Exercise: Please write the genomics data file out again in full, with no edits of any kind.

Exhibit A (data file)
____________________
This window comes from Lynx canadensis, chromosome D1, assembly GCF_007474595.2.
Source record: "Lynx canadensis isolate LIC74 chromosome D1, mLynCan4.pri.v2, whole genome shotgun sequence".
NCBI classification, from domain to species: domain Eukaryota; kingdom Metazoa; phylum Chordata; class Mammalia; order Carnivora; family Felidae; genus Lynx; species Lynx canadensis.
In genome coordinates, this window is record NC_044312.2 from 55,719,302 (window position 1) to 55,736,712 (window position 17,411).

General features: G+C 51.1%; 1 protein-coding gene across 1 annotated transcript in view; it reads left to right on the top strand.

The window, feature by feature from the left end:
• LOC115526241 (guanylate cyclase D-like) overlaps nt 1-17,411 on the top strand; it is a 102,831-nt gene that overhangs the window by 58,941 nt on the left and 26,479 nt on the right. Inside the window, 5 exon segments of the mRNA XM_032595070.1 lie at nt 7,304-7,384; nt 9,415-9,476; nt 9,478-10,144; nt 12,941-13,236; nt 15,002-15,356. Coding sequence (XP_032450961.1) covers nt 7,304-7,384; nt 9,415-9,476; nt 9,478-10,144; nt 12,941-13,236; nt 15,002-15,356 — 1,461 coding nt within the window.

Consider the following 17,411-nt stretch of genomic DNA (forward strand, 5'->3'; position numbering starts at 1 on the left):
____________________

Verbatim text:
This window comes from Lynx canadensis, chromosome D1, assembly GCF_007474595.2.
Source record: "Lynx canadensis isolate LIC74 chromosome D1, mLynCan4.pri.v2, whole genome shotgun sequence".
NCBI classification, from domain to species: domain Eukaryota; kingdom Metazoa; phylum Chordata; class Mammalia; order Carnivora; family Felidae; genus Lynx; species Lynx canadensis.
In genome coordinates, this window is record NC_044312.2 from 55,719,302 (window position 1) to 55,736,712 (window position 17,411).

General features: G+C 51.1%; 1 protein-coding gene across 1 annotated transcript in view; it reads left to right on the top strand.

The window, feature by feature from the left end:
• LOC115526241 (guanylate cyclase D-like) overlaps nt 1-17,411 on the top strand; it is a 102,831-nt gene that overhangs the window by 58,941 nt on the left and 26,479 nt on the right. Inside the window, 5 exon segments of the mRNA XM_032595070.1 lie at nt 7,304-7,384; nt 9,415-9,476; nt 9,478-10,144; nt 12,941-13,236; nt 15,002-15,356. Coding sequence (XP_032450961.1) covers nt 7,304-7,384; nt 9,415-9,476; nt 9,478-10,144; nt 12,941-13,236; nt 15,002-15,356 — 1,461 coding nt within the window.

Consider the following 17,411-nt stretch of genomic DNA (forward strand, 5'->3'; position numbering starts at 1 on the left):